THE WONDER OF WILDFLOWERS
Written by Anna Staniszewski
Simon & Schuster Books for Young Readers
192 Pages Age 8—12
Genre: Middle Grade Book, Fantasy
Themes: Acceptance, Immigration, Magic
My family came to this country when I was five years old, but now we’re so close to becoming citizens. This means we’ll finally be able to use Amber like everyone else. Then I will be as special as the rest of my classmates, the ones who were born here with magic already in their veins.
But most of all, no one will compare me to Daniel anymore. Daniel who doesn’t even try to fit in, who seems proud of being an outsider.
Once I take my first sip of Amber, I will be on the inside. I hope. (from back cover)
“There’s nothing worse than being “it.” We’ve been playing tag at recess for days, and no matter what I do, I can’t catch any of the other kids.”
Why I like The Wonder of Wildflowers
The town of Westbrook is in Amberland, a nation that found Amber and learned of its magical capabilities. When ingested in small amounts, Amber enhances your abilities, makes you stronger, and improves the immune system. It is extremely rare for any of the kids to miss school. Amberland residents have been using Amber so long they have dried up several wells forcing cities to ration. This rationed amount gets lower as the city’s allotment lowers and the residents are not happy. Many take to the streets to protest the rationing and the immigrants—the foreigners—who they feel are the cause of the rationing (even though noncitizens do not get any rations of Amber).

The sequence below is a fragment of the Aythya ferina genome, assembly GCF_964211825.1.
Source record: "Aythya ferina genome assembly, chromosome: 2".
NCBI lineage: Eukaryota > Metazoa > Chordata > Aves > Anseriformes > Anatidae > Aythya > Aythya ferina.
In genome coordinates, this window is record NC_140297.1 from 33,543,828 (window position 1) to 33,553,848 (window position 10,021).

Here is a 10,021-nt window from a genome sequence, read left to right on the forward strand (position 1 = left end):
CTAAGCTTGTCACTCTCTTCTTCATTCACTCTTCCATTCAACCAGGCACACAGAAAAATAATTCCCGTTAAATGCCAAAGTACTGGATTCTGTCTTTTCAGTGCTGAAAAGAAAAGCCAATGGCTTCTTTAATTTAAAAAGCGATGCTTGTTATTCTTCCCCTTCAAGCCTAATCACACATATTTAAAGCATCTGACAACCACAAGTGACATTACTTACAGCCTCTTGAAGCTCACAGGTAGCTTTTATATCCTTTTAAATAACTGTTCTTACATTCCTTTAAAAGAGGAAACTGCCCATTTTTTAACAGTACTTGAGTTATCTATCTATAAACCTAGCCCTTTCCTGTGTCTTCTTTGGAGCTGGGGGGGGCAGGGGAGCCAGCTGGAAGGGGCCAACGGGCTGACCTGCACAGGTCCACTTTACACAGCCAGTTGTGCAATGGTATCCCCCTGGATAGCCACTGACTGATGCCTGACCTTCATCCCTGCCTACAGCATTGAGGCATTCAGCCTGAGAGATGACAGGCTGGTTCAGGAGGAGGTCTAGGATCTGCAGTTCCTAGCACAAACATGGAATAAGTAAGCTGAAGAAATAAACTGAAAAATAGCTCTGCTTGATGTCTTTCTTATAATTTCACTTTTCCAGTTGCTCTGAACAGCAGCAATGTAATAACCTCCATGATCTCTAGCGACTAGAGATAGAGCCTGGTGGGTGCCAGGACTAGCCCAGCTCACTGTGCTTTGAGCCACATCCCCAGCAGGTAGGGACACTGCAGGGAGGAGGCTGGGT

Mira’s family moves to Westbrook for her mother’s work (in the Amber research lab). Mira is the shortest and the least athletic kid in class, and the only ne not using Amber. The other kids have taken Amber since birth, which puts Mira at a disadvantage. Just as Mira’s family become citizens and receive ration cards, the wells of Amber are drying out. The mayor’s announcement of stricter rations causes fear and anger in many people; but some become so angry they commit hate crimes.